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At 24 years of age, Montreal-based rapper Wasiu is young, but he speaks with a wisdom beyond his years on "Stereo Type," which debuts via EARMILK. Over a creeping, predatory beat supplied by Grammy-nominated duo Nez & Rio, Wasiu presents his reaction to the injustices of race alongside rappers such as Killer Mike, Kendrick Lamar, J.Cole, and Lupe Fiasco. As the son of first generation Haitian and Nigerian parents growing up in Montreal, Wasiu used a combination of his own experiences and general stereotypes to spit racist lyrics from the first person perspective of a racist white man.

"All I could think of were the reports of police in Ferguson using rubber bullets and shooting at innocents," Wasiu says about the rage and overwhelming frustration he felt from the Mike Brown case. He added, "I played the beat, and I ran the events in my mind, and I matched it with the rage I was feeling from all of that shit." "Stereo Type" sounds like a feverish nightmare as Wasiu uncovers racist stereotype after racist stereotype with equal parts righteous fury and emotional vulnerability. Wasiu never claims to have all the answers but he is willing to use his art as a catalyst for conversation.



"Stereo Type" follows Wasiu's first video single, "Physical," which was produced by Kaytranada. The track premiered with HotNewHipHop and its accompanying visual released via Noisey. "Where I grew up made it so I'm able to understand things or view things from a lot of different perspectives," says Wasiu, who raps with the dexterous singsong cadence of Mos Def and the cultural omniscience of Nas. His forthcoming debut album funnels his life experiences into a culturally defining opus that balances both optimistic and pessimistic perspectives on human themes. "I'm showing what people view as both the good and the bad," he says, "and how without the bad, you can't have the good, and so you start to appreciate the bad... for the good."

For Wasiu, being a pariah has always been a constant. A child of divorce from a Nigerian Muslim father and Haitian Protestant-Christian mother, he was torn between worlds, seen by both communities as impure, and a "mixed breed"-not entirely Haitian, not quite Nigerian. Even though he's Québecois (a Québec native), his immigrant parents tainted his claim to the province. Raised by his mother after his father moved to Toronto, he felt obliged to fit in with her side of the family. Resentments towards his father's beliefs and culture led him to drop his father-given middle name-Wasiu-so that he wouldn't be teased in his predominantly white school, where he battled black stereotypes by pushing his intellect past expectations.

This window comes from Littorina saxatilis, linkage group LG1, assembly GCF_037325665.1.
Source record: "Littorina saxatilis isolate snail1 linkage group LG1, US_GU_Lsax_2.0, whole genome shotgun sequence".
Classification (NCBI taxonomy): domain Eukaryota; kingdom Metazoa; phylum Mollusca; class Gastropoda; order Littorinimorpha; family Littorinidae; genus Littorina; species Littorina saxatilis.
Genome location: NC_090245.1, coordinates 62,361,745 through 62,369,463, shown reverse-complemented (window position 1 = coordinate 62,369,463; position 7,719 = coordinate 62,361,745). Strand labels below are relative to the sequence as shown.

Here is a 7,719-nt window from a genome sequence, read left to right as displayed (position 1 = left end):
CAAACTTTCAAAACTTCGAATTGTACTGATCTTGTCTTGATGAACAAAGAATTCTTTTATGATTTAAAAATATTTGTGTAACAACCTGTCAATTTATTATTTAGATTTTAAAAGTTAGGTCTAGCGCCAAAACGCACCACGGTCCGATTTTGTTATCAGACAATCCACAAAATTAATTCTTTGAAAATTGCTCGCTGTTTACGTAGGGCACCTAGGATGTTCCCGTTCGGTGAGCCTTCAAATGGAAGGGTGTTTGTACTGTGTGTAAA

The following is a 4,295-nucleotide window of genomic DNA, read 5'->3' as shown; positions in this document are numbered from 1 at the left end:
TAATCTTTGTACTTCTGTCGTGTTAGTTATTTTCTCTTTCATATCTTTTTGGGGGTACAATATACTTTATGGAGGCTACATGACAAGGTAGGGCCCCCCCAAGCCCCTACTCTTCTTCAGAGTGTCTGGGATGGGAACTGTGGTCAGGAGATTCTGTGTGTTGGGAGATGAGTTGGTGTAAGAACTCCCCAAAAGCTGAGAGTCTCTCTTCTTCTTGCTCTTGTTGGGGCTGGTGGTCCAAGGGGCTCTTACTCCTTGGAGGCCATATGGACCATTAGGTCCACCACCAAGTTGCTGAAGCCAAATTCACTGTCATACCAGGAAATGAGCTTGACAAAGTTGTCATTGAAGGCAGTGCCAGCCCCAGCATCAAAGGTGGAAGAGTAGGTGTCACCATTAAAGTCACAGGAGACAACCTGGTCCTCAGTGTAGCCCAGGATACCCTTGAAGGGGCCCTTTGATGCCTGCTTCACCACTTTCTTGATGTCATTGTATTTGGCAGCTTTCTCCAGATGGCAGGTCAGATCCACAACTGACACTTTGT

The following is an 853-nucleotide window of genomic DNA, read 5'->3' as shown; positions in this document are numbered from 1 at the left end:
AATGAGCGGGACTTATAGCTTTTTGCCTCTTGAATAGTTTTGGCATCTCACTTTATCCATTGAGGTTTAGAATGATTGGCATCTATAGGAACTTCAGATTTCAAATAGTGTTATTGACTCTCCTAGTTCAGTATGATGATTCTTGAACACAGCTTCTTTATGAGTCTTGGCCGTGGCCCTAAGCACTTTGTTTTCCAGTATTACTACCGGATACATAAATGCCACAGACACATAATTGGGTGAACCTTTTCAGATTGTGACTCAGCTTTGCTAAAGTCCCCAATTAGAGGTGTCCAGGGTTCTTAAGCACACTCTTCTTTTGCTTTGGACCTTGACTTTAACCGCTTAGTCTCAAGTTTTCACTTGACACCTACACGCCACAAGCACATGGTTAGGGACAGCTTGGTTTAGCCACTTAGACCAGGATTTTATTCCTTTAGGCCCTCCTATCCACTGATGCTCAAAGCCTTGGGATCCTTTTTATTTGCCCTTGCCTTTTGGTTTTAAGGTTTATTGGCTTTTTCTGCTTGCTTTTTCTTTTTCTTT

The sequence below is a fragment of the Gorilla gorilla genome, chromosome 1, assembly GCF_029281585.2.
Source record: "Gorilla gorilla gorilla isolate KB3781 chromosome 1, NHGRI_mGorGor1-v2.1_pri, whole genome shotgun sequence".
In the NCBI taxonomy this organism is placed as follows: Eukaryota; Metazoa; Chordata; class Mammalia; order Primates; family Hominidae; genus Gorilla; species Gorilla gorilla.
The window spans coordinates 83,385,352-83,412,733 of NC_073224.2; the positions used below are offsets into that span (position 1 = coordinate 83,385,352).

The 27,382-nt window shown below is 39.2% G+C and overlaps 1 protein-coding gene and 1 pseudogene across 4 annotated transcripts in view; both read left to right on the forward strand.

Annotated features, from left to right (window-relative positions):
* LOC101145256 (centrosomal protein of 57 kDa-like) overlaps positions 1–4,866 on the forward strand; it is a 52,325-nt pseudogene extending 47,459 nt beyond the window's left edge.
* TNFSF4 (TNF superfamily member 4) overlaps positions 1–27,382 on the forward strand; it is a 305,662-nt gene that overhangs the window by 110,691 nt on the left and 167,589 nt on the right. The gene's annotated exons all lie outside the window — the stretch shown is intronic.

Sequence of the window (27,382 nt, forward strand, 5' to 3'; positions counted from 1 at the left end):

"I wanted to fit in and didn't want to feel like a stereotype, so I'd force myself to excel but make it seem like it was no sweat," he says, "In a sense, I was assimilating myself to white Christian standards, and dropped my middle name to evade humiliation. That same name now is the one I use to represent myself, and it empowers my blackness due to its African origins."

Overcoming adversity and using those lessons as lyrical fuel is Wasiu's strongest suit. He is preparing his debut album which funnels his life experiences into a culturally defining opus that balances both optimistic and pessimistic perspectives on human themes. "I'm showing what people view as both the good and the bad," he says, "and how without the bad, you can't have the good, and so you start to appreciate the bad... for the good."

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